A: NO.

“Suppose,” columnist George Will approvingly quotes outgoing Secretary of Health and Human Services Michael Leavitt, “buying a car were like getting a knee operation.”

What would that look like, I wonder, if getting a knee operation really were like buying a car?  The consolidation of health care—doctors, nurses, hospitals, drug stores—into three corporate behemoths, which would then be considered too big to go bankrupt?  The aggressive marketing of what the industry wants to sell rather than what people actually need?  Festooning essential surgical procedures with appealing but unnecessary and even unsafe cosmetic options?

Actually, though, the real problem with the Will/Leavitt analysis isn’t the ludicrous choice of the clueless and lumbering auto industry—Ross Perot once said that making GM more responsive was like trying to teach an elephant to tap dance—as a model for restructuring health care.

The problem is that getting a knee operation isn’t, shouldn’t be, and cannot be like buying a car.  And to suppose that it is is to send the conversation about health care off in the wrong direction.

Buying a car is a discretionary purchase.  Even when your old car dies and you need a new one, you have time to make a decision, time to consult Consumer Reports, time to take a test drive, time to compare prices from one dealer to another.  Surgery is most commonly an emergency.

There are only a handful of auto brands to choose from.  But even a medium-size town will have several hospitals and dozens or hundreds of surgeons.

Cars and their components are familiar to almost every driver.  Every surgical procedure is different and even the same procedure affects every patient differently.

Buy the wrong car, and you may be in for inconvenience and frustration.  Make the wrong medical choice and you die.

Where Will and Leavitt go badly wrong, and would lead the nation badly wrong, is to treat health care as primarily an economic dilemma, subject to market solutions.  Will’s lead identifies “health care” as “a nation-ruining issue;” you assume that he will proceed to talk about obesity, environmental carcinogens, pharmaceuticals and the like.  But no: He’s talking about the increase in the share of family income that health care will occupy, the portion of health care dollars spent in the last year of life.  I’ll bet you define Medicare as a program that ensures that older Americans will receive health care.  Will defines it as “a price-fixing system” for medical care and equipment.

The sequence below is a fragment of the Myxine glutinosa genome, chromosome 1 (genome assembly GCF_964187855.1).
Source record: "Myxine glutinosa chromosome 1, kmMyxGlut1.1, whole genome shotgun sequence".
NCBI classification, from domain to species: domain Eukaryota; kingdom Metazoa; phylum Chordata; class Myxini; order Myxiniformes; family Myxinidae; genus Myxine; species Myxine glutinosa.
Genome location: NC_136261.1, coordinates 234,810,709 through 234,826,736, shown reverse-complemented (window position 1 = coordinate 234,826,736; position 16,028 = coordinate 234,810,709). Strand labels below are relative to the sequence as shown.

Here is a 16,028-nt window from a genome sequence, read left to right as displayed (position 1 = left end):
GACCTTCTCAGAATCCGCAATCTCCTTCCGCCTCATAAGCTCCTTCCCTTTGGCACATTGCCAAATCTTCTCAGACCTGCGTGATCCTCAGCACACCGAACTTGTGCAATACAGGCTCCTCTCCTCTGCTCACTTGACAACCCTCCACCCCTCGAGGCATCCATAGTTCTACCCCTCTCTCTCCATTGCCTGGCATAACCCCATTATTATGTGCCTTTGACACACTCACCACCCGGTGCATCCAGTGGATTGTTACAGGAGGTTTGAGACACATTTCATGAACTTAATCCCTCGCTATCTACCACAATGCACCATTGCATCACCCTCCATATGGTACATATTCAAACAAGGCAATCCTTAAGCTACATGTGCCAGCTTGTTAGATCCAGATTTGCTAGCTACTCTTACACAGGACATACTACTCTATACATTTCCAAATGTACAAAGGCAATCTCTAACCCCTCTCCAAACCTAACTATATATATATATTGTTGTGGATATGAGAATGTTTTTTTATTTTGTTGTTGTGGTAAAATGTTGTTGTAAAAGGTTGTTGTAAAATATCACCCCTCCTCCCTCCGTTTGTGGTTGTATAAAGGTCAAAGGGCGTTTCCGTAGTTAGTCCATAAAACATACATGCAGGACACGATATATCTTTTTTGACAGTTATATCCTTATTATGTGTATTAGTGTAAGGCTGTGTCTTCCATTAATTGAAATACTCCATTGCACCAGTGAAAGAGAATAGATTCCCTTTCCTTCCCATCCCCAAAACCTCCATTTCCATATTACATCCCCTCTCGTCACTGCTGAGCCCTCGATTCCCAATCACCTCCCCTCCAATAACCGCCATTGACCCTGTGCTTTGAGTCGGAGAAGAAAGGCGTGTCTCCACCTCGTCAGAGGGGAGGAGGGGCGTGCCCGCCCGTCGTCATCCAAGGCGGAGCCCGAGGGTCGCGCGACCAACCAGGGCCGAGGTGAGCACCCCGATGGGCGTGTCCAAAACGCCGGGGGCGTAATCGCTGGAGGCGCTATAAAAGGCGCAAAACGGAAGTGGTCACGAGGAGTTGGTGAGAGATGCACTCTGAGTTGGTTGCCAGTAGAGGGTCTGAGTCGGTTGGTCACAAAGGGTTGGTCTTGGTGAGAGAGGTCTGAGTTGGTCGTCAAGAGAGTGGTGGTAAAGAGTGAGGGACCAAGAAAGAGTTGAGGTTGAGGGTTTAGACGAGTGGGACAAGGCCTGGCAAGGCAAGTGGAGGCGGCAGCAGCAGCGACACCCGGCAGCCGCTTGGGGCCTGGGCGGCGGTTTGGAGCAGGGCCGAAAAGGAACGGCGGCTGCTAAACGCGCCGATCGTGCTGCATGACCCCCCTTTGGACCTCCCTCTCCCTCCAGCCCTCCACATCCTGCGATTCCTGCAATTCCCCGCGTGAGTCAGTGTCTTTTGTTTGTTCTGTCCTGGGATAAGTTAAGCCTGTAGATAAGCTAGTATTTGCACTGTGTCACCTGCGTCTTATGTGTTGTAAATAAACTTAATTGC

The financial issues Will and Leavitt raises are important, even critical: the increase in the number of people covered by Medicare and the decrease in the number paying for it, the increase in what medicine can do and, thus, in the cost of care.

But they are secondary considerations, not secondary in their importance, but considerations that must follow considerations of the essence.  First, what should we be doing, how can we prevent illness before we need to treat it and how should we treat it when it must be treated?  Then, how should we pay for what we should do?  What can we afford?

If, like Will, we ask the financial questions first, we will wind up where Will and his ilk are headed, to the conclusion that we need to provide less heath care to people who can’t afford it so that George Will and most of the rest of us can pay lower taxes.

In twenty years, Will says, the share of household income paid for health care, including taxes that support health care, will increase from 23 percent to 41 percent.  Is that ipso facto bad?  What if that increased cost reflects the cost of developing and distributing treatments for Alzheimer’s disease, AIDS or breast cancer?  What if it pays for increasing the length and quality of life?  What would be a better expenditure of household income than better health?

The horror that Will (in his column, which is linked below) and others display that “nearly 30 percent of Medicare spending pays for care in the final year of patients’ lives” (his emphasis), is a bit like the old searcher’s absurdity that “it’s always in the last place you look.”  Of course it would be better if we invested in health care at an earlier age to prevent catastrophic illness and its high costs at the end.  But Medicare doesn’t even kick in until people reach 65.  Illness, and thus the need for care, increases with age and the approach of death.  One of the most humane developments in health care palliates the pain of the very ill.  So is anybody surprised that health care costs are at their highest at the end?  Should we attempt to predict death a year ahead of time and influence or coerce those about to enter their final years to get a head start on shortening their lives so as to spare the rest of us that 30 percent?

Make no mistake:  We face no more serious challenge than how to pay for the health care we need.  But to suppose that the problem is that we now have too much health care, and that our salvation lies in having less of it, defies the reality of the lives of almost all of us and especially of those who currently can afford almost no health care at all.  And to suppose that the salvation of health care in the United States lies in subjecting it to the tender mercies of the economic modalities that govern the auto industry—making getting surgery more like buying a car—would be like driving in the wrong direction down an already-wreckage-strewn highway.

George Will, “Dr. Leavitt’s Scary Diagnosis”


  1. Shelley
    January 6th, 2009 | 11:59 pm

    HI, Louis,
    I also found that column to be one of Will’s most unpalatable, but I have a little quibble. I guess it turns on the definition of a medium-sized town, but recently I read that outside of cities there’s a real scarcity of surgeons. Of course, coming from the raging metropolis of Florida, N.Y., population 1700 everything looks huge.

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